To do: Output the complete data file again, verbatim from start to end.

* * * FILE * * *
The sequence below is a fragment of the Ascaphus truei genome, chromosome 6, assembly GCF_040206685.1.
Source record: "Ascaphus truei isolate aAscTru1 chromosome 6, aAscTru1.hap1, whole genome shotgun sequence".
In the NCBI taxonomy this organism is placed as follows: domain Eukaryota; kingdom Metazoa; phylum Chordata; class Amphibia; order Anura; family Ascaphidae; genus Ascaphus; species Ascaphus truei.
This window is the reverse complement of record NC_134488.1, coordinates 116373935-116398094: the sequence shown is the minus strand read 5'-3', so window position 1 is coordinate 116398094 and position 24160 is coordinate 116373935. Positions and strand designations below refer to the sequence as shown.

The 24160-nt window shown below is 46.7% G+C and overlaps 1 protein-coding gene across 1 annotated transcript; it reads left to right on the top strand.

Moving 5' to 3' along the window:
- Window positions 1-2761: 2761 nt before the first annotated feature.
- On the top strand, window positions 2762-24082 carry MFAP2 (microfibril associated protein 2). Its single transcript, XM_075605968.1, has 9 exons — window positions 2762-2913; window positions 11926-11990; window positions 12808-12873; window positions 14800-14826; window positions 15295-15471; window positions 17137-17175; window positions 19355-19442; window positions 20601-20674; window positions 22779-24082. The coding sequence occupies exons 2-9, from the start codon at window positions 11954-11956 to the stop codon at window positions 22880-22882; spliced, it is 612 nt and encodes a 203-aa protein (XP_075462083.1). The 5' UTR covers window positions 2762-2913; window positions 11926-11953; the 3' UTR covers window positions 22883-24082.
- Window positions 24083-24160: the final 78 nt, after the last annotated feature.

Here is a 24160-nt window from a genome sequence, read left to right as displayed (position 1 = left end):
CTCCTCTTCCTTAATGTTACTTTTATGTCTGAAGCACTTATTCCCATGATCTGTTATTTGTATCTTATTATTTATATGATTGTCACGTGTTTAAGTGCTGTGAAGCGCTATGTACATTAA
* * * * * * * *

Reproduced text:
The sequence below is a fragment of the Ascaphus truei genome, chromosome 6, assembly GCF_040206685.1.
Source record: "Ascaphus truei isolate aAscTru1 chromosome 6, aAscTru1.hap1, whole genome shotgun sequence".
In the NCBI taxonomy this organism is placed as follows: domain Eukaryota; kingdom Metazoa; phylum Chordata; class Amphibia; order Anura; family Ascaphidae; genus Ascaphus; species Ascaphus truei.
This window is the reverse complement of record NC_134488.1, coordinates 116373935-116398094: the sequence shown is the minus strand read 5'-3', so window position 1 is coordinate 116398094 and position 24160 is coordinate 116373935. Positions and strand designations below refer to the sequence as shown.

The 24160-nt window shown below is 46.7% G+C and overlaps 1 protein-coding gene across 1 annotated transcript; it reads left to right on the top strand.

Moving 5' to 3' along the window:
- Window positions 1-2761: 2761 nt before the first annotated feature.
- On the top strand, window positions 2762-24082 carry MFAP2 (microfibril associated protein 2). Its single transcript, XM_075605968.1, has 9 exons — window positions 2762-2913; window positions 11926-11990; window positions 12808-12873; window positions 14800-14826; window positions 15295-15471; window positions 17137-17175; window positions 19355-19442; window positions 20601-20674; window positions 22779-24082. The coding sequence occupies exons 2-9, from the start codon at window positions 11954-11956 to the stop codon at window positions 22880-22882; spliced, it is 612 nt and encodes a 203-aa protein (XP_075462083.1). The 5' UTR covers window positions 2762-2913; window positions 11926-11953; the 3' UTR covers window positions 22883-24082.
- Window positions 24083-24160: the final 78 nt, after the last annotated feature.

Here is a 24160-nt window from a genome sequence, read left to right as displayed (position 1 = left end):
CTCCTCTTCCTTAATGTTACTTTTATGTCTGAAGCACTTATTCCCATGATCTGTTATTTGTATCTTATTATTTATATGATTGTCACGTGTTTAAGTGCTGTGAAGCGCTATGTACATTAA